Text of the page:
Litigation and the Evolution of Legal Remedies: A Dynamic Model
In this paper we build upon existing literature on the evolution of the common law. We consider a model of legal evolution in which judges have varying ideologies and propensities to extend the domain of legal remedies and causes of action. Parties have symmetric stakes and are rational. Plaintiffs bring a case to court if the expected net return from the case is positive. The net expected value of the case depends on the objective merits of the case, the state of the law, and the ideological propensity of the judge. Plaintiffs have full control over whether to bring a case to court. In our model, the combined presence of differences in judges' ideology and plaintiff's case selection generate a monotonic upward trend in the evolution of legal rules and remedies. This may explain the stylized fact under which certain areas of the law have been granting increasing levels of remedial protection and recognition of plaintiffs' actions. Copyright 2003 by Kluwer Academic Publishers
If you experience problems downloading a file, check if you have the proper application to view it first. In case of further problems read the IDEAS help page. Note that these files are not on the IDEAS site. Please be patient as the files may be large.
As the access to this document is restricted, you may want to look for a different version under "Related research" (further below) or search for a different version of it.
Volume (Year): 116 (2003)
Issue (Month): 3-4 (September)
|Contact details of provider:|| Web page: http://www.springer.com|
|Order Information:||Web: http://www.springer.com/economics/public+finance/journal/11127/PS2|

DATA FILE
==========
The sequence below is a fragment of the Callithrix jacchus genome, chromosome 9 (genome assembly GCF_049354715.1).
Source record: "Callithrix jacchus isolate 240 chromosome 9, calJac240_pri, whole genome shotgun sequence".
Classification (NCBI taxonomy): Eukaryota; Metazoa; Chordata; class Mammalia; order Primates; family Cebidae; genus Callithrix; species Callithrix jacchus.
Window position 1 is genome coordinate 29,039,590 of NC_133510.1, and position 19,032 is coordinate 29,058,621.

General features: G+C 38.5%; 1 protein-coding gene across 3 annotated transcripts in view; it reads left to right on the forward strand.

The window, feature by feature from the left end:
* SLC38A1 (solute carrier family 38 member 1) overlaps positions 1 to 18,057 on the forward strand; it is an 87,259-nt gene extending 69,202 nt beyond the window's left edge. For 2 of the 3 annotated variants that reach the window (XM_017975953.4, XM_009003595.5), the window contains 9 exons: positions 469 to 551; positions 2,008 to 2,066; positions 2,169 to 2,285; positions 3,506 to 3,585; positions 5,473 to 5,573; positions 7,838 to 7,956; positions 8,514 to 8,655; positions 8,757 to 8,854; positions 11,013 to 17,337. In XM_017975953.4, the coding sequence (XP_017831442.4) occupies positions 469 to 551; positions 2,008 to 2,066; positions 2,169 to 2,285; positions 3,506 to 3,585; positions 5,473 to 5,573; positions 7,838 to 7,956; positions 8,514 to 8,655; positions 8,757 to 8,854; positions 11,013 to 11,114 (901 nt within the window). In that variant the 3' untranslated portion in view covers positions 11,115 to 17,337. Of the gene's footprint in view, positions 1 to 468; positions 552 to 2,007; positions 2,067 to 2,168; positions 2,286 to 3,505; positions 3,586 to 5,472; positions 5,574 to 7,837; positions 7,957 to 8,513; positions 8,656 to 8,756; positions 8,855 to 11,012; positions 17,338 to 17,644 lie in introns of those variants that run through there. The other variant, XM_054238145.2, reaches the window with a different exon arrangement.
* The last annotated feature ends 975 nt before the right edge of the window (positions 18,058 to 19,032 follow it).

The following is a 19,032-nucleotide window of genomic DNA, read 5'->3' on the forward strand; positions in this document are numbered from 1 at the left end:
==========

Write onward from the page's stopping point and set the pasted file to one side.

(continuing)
When requesting a correction, please mention this item's handle: RePEc:kap:pubcho:v:116:y:2003:i:3-4:p:419-33. See general information about how to correct material in RePEc.
For technical questions regarding this item, or to correct its authors, title, abstract, bibliographic or download information, contact: (Sonal Shukla)or (Rebekah McClure)
If you have authored this item and are not yet registered with RePEc, we encourage you to do it here. This allows to link your profile to this item. It also allows you to accept potential citations to this item that we are uncertain about.
If references are entirely missing, you can add them using this form.
If the full references list an item that is present in RePEc, but the system did not link to it, you can help with this form.
If you know of missing items citing this one, you can help us creating those links by adding the relevant references in the same way as above, for each refering item. If you are a registered author of this item, you may also want to check the "citations" tab in your profile, as there may be some citations waiting for confirmation.
Please note that corrections may take a couple of weeks to filter through the various RePEc services.